3. Language brokering is a prevalent phenomenon in ethnic minority immigrant populations. Although accruing evidence points to the beneficial impacts of healthy role identity development, research investigating the formation of a language broker role identity in language brokering adolescents is lacking in the literature. In a sample of 604 Latinx adolescents (54.3% female; Mage at Time 1 = 12.41, SD = .97), structured equation modeling was conducted with maternal warmth and hostility examined as antecedents and adolescents’ life meaning as a mediator for language broker role identities. Results revealed that life meaning mediated the positive association from maternal warmth to language broker role identity. However, the negative association from maternal hostility to language broker role identity was no longer significant when accounting for maternal warmth. Corroborating extant findings, reciprocal relations were observed between maternal parenting practices, life meaning and language broker role identity. The results attest to the importance of investigating culturally specific role identity development in immigrant populations and demonstrates the role of maternal parenting practices in affecting adolescents’ role identity formation, albeit with contrasting gender effects.
  4. Objectives: Though previous research has indicated that language brokering can be stressful, the findings are mixed, pointing to potential moderators of the association. Guided by an ecological perspective, we examined the role of individual, family, and environmental factors in Mexican American adolescents’ acute cortisol responses to language brokering. Method: The study consisted of 46 Mexican American adolescents recruited around a metropolitan city in Central Texas. Participants translated a difficult medical document from English to Spanish for their parents, followed by an arithmetic task (modeled after the Trier Social Stress Test [TSST]). Participants’ perceptions (perceived efficacy and parental dependence), parental hostility, and discrimination experiences were assessed via self-report and were examined as moderators of adolescents’ responses to the task. Results: Results revealed differential responses to the task based on individual, family, and environmental factors. High efficacy and low dependence−parental hostility−discrimination related to stress responses characterized by low baselines, steeper reactivity, and faster recovery. Low efficacy and high dependence related to greater baseline stress and a slower recovery. High levels of parental hostility related to a slower recovery. High levels of discrimination related to greater baseline stress. Conclusions: The study demonstrates that the modified TSST task can elicit an acute hypothalamic−pituitary−adrenal axismore »response, but the nature of this response is dependent upon participants’ perceptions of language brokering (parental dependence and efficacy), parental hostility, and discrimination experiences. Adolescents’ individual characteristics and contextual demands remain important considerations in understanding their acute stress responses.« less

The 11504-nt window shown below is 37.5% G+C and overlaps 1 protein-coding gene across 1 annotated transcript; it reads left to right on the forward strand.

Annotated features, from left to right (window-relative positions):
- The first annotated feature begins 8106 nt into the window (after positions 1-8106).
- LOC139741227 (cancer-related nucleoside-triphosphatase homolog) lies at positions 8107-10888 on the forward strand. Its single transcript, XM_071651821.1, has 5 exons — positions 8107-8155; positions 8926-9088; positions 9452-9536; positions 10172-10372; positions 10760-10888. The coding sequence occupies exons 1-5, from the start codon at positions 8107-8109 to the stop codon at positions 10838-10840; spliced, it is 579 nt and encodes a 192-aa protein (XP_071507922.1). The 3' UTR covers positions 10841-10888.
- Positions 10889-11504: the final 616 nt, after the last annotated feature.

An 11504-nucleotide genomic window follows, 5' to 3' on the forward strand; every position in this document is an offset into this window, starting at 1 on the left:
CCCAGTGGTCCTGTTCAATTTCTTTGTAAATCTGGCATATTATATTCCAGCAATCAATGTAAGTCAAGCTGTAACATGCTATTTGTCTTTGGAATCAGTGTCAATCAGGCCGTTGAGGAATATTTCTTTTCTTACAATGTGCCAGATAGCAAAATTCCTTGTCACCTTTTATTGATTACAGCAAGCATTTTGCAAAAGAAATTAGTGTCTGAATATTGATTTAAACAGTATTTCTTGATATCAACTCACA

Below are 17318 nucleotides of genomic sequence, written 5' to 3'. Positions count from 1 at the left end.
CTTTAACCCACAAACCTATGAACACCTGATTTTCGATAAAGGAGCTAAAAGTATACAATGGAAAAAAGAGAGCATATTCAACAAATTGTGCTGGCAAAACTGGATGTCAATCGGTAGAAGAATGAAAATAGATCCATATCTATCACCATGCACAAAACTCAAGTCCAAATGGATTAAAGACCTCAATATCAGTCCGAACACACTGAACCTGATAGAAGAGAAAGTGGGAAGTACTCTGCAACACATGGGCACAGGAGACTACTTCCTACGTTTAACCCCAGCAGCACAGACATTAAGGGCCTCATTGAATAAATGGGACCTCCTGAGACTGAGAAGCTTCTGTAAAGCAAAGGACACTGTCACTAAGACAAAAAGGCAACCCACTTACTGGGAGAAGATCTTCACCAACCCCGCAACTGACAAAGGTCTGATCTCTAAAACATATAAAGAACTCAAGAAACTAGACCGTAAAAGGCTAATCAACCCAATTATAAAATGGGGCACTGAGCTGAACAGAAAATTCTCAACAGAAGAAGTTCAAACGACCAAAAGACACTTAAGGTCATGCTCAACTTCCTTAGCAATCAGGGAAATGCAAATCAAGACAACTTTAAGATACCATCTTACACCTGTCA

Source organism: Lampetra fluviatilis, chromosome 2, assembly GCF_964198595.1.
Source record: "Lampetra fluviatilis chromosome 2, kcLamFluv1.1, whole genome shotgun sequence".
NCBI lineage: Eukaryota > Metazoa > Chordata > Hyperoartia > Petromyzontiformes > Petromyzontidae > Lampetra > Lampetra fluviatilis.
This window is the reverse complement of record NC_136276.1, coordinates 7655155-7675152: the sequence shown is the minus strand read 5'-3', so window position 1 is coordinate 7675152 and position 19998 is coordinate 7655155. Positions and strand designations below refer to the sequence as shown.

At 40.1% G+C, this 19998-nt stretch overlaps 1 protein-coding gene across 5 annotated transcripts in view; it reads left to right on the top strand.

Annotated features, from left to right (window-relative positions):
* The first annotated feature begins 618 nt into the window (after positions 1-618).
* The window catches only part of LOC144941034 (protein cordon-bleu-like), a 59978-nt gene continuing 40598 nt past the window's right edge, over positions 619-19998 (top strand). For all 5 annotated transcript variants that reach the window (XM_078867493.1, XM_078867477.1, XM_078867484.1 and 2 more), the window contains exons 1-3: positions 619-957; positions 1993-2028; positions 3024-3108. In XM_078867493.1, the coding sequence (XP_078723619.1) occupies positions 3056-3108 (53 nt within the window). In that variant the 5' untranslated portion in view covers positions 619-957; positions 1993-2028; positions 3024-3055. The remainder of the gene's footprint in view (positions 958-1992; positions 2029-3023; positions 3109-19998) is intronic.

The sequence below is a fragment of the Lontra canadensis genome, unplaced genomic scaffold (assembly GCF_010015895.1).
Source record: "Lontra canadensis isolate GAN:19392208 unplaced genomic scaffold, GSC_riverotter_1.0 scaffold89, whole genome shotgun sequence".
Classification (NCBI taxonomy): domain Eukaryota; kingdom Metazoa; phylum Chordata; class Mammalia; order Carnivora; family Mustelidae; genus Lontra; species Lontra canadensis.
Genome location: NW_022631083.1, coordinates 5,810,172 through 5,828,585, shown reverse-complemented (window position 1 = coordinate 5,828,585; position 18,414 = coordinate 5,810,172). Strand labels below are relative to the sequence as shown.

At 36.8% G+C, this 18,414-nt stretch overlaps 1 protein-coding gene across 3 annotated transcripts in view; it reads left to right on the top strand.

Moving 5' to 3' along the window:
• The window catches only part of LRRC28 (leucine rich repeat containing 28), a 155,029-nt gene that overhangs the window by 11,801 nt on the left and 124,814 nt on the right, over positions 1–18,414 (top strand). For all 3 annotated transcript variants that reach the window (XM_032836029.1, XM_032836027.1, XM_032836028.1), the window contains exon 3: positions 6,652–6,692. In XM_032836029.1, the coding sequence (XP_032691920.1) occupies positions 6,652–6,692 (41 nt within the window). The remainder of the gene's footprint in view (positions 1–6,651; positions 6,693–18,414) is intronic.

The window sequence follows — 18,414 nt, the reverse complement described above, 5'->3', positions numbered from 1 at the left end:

5. Adolescents from Mexican immigrant families are often embedded in a challenging social environment and experience multiple contextual stressors, including economic stress, discrimination, and foreigner stress. We consider how the effects of these contextual stressors may be amplified or diminished for adolescents who function as language brokers, interpreting and mediating for their English-limited parents. Using two waves of survey data collected from a sample (N = 604 at Wave 1; N = 483 at Wave 2) of Mexican American adolescents with ages ranging from 11 to 15 (Mage = 12.41, 54% female), four distinct brokering – stress profiles were identified. Latent profile analyses revealed that with moderate levels of contextual stress, adolescents with more positive language brokering experiences (protective group) demonstrated more favorable outcomes than those with neutral language brokering experiences (moderate group) and those who did not involve themselves as frequently in language brokering activities (less-involved group). In contrast, high levels of contextual stress, coupled with more negative language brokering experiences (risk group), produced the least favorable outcomes among adolescents.